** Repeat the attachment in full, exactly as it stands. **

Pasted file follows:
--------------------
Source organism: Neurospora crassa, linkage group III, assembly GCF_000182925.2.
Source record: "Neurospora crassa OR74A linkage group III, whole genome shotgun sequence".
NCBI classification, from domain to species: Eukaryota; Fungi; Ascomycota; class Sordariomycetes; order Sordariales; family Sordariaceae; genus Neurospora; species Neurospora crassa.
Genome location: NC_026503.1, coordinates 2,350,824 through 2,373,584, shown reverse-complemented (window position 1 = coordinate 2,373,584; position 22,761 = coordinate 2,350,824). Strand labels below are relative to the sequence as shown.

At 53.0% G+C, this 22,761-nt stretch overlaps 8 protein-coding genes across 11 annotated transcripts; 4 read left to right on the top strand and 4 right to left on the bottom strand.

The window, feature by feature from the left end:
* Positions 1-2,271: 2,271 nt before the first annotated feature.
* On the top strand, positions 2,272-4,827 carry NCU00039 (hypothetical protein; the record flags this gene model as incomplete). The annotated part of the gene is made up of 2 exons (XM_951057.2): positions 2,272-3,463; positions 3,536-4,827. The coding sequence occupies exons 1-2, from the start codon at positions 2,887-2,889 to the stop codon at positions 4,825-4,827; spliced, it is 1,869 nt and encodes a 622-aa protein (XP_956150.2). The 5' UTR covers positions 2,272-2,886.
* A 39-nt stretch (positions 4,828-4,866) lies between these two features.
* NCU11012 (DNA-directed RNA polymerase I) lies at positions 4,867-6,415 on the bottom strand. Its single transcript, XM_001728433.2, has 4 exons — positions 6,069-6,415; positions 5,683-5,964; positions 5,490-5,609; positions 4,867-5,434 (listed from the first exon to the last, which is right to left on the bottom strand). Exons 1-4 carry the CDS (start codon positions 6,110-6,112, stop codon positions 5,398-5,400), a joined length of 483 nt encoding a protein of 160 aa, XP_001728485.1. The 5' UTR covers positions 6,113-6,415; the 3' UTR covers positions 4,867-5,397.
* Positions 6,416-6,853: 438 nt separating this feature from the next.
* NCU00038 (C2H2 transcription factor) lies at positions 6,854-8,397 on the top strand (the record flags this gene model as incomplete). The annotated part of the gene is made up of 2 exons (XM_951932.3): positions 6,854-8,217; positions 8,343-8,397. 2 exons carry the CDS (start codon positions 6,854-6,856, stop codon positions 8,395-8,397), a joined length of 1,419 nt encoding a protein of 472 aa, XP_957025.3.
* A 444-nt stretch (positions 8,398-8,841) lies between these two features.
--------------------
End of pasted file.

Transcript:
Source organism: Neurospora crassa, linkage group III, assembly GCF_000182925.2.
Source record: "Neurospora crassa OR74A linkage group III, whole genome shotgun sequence".
NCBI classification, from domain to species: Eukaryota; Fungi; Ascomycota; class Sordariomycetes; order Sordariales; family Sordariaceae; genus Neurospora; species Neurospora crassa.
Genome location: NC_026503.1, coordinates 2,350,824 through 2,373,584, shown reverse-complemented (window position 1 = coordinate 2,373,584; position 22,761 = coordinate 2,350,824). Strand labels below are relative to the sequence as shown.

At 53.0% G+C, this 22,761-nt stretch overlaps 8 protein-coding genes across 11 annotated transcripts; 4 read left to right on the top strand and 4 right to left on the bottom strand.

The window, feature by feature from the left end:
* Positions 1-2,271: 2,271 nt before the first annotated feature.
* On the top strand, positions 2,272-4,827 carry NCU00039 (hypothetical protein; the record flags this gene model as incomplete). The annotated part of the gene is made up of 2 exons (XM_951057.2): positions 2,272-3,463; positions 3,536-4,827. The coding sequence occupies exons 1-2, from the start codon at positions 2,887-2,889 to the stop codon at positions 4,825-4,827; spliced, it is 1,869 nt and encodes a 622-aa protein (XP_956150.2). The 5' UTR covers positions 2,272-2,886.
* A 39-nt stretch (positions 4,828-4,866) lies between these two features.
* NCU11012 (DNA-directed RNA polymerase I) lies at positions 4,867-6,415 on the bottom strand. Its single transcript, XM_001728433.2, has 4 exons — positions 6,069-6,415; positions 5,683-5,964; positions 5,490-5,609; positions 4,867-5,434 (listed from the first exon to the last, which is right to left on the bottom strand). Exons 1-4 carry the CDS (start codon positions 6,110-6,112, stop codon positions 5,398-5,400), a joined length of 483 nt encoding a protein of 160 aa, XP_001728485.1. The 5' UTR covers positions 6,113-6,415; the 3' UTR covers positions 4,867-5,397.
* Positions 6,416-6,853: 438 nt separating this feature from the next.
* NCU00038 (C2H2 transcription factor) lies at positions 6,854-8,397 on the top strand (the record flags this gene model as incomplete). The annotated part of the gene is made up of 2 exons (XM_951932.3): positions 6,854-8,217; positions 8,343-8,397. 2 exons carry the CDS (start codon positions 6,854-6,856, stop codon positions 8,395-8,397), a joined length of 1,419 nt encoding a protein of 472 aa, XP_957025.3.
* A 444-nt stretch (positions 8,398-8,841) lies between these two features.